Tuesday, July 22, 2014

When the power goes out

There's been trouble at the camp, that is to say, that the electricity at my grandparent's camp hasn't worked all summer, namely to run a few lights. It's been insignificant to me personally, but they've been trying to figure out why. For a number of years solar panels and a small wind turbine have been used to produce what little power was needed to pump water into the plumbing system and run a few lights and the radio from time to time. As its a camp that no one uses around the clock its not critical to anyone's comfort to have the electricity operational 24-7, and yet, the problem lingers. It seems to be the inverter--perhaps.

This little electrical problem has me thinking about our plans to be completely off grid in our house!
Despite plans to have a generator, loads of batteries, solar panels, gas appliances, and whatever else we learn we will need, this trouble with the power at the camp causes me to wonder about many things, such as how long should inverters last? How are they fixed? Easily? Expensively? Who fixes these things? (We'll have to learn to do it!?!) And can we really live like this?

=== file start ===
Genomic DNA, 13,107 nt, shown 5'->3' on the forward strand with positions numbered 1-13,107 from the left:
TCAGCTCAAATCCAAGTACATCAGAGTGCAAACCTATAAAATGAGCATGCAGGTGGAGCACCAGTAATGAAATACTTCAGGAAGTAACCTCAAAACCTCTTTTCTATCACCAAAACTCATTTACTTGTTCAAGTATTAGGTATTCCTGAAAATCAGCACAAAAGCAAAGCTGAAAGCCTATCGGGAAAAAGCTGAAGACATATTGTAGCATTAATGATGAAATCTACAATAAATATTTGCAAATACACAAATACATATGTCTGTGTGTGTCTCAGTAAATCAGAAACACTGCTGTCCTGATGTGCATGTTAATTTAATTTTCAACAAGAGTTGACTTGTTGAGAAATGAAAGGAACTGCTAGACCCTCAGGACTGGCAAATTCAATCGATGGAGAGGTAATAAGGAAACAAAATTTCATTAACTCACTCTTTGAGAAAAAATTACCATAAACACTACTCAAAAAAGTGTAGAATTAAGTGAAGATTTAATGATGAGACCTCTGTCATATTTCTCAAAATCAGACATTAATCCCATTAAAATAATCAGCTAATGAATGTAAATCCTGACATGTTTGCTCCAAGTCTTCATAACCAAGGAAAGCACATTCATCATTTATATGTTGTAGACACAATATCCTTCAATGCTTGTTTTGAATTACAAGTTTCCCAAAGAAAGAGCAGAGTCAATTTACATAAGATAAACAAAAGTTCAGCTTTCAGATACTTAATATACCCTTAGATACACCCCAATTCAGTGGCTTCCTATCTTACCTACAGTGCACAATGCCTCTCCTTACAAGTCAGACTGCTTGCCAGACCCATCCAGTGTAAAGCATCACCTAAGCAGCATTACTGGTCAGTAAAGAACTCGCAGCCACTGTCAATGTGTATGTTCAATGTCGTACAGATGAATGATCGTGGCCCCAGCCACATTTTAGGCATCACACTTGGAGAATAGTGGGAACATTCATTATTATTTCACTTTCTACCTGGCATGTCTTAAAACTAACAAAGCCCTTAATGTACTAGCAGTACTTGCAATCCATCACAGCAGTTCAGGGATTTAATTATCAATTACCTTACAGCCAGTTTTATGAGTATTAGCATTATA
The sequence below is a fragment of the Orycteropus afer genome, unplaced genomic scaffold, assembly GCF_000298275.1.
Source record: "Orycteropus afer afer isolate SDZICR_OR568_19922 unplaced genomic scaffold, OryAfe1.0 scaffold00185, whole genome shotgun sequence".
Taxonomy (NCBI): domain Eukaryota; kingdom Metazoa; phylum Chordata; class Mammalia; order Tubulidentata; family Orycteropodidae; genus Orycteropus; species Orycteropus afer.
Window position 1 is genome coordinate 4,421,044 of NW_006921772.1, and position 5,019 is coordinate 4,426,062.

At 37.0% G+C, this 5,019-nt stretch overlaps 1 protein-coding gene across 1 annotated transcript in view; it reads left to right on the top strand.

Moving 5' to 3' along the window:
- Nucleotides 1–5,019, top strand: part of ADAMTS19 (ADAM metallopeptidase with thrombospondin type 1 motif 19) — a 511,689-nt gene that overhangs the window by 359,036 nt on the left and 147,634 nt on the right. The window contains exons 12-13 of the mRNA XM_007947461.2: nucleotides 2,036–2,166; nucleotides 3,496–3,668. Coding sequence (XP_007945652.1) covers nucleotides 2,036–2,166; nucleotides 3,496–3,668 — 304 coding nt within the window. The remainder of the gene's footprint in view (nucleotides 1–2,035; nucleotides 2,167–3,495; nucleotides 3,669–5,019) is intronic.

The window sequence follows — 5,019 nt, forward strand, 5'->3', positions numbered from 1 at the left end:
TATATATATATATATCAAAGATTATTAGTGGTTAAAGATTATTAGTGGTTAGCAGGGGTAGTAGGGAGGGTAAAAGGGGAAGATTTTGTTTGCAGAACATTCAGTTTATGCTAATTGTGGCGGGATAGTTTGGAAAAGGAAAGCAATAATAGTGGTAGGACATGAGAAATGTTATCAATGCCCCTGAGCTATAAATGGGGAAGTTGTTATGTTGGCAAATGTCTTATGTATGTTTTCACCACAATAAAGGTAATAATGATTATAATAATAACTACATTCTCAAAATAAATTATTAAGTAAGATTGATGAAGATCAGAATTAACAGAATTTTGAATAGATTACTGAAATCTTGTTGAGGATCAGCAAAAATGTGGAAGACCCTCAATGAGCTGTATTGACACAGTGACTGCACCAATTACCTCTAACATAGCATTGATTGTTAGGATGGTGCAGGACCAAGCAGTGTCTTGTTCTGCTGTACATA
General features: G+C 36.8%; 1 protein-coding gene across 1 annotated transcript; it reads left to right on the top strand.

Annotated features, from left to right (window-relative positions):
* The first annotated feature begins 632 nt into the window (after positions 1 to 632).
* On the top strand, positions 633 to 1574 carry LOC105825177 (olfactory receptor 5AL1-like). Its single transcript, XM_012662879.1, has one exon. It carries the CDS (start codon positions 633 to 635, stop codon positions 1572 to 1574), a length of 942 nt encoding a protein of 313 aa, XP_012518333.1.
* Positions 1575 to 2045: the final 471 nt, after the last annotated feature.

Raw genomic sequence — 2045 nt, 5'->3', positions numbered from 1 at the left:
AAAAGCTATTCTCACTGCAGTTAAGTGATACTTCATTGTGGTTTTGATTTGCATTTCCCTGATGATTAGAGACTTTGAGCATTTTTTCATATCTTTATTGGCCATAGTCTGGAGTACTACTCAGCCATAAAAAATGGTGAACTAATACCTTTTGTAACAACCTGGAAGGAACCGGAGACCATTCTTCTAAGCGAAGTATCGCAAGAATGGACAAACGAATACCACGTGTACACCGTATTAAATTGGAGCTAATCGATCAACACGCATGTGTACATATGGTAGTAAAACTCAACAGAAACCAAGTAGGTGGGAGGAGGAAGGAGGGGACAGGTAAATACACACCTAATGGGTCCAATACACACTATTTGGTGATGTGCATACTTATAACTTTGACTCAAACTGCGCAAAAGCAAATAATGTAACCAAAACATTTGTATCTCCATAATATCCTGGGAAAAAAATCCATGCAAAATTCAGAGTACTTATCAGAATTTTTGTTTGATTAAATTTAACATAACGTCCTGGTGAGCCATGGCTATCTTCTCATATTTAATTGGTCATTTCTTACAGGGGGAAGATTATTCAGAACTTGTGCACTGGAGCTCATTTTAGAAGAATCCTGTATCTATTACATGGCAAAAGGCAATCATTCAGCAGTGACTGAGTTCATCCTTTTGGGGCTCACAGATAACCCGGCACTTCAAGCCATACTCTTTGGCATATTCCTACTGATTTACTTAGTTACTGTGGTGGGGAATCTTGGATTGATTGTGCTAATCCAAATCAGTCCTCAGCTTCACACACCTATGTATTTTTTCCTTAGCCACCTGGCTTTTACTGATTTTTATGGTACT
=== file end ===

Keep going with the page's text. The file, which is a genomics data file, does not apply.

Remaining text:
This snow and ice took out power for days around Christmas last year.

A main reason we plan to be off-grid is because when the power company gave us our estimate to stand poles, run wire, and do whatever needed to be done to get us on line, the price tag was bigger than expected. Also, the nature of the road and area we are building in is that in the winter, invariably, if the power is goes out, it goes out big and for days. That area is not a high traffic or business area at all, and therefore is last on the list of outage repair work orders. So there are two benefits we see--we can dump all that money we'd be paying to the electricity company into a system that would be ours and eventually (they say 10 years) pay for itself, and we'd be no worse off when the on line system went down.

So much of our entire planning has been centered around using the sun as our main energy source-- the clearing of our land, the position of the buildings, solar panels, windows, kitchen, etc., etc.--that it would be silly to think about paying for our power now, and yet, I have my moments of doubt (I have many of those concerning this project) about living off the grid and how it will all work.

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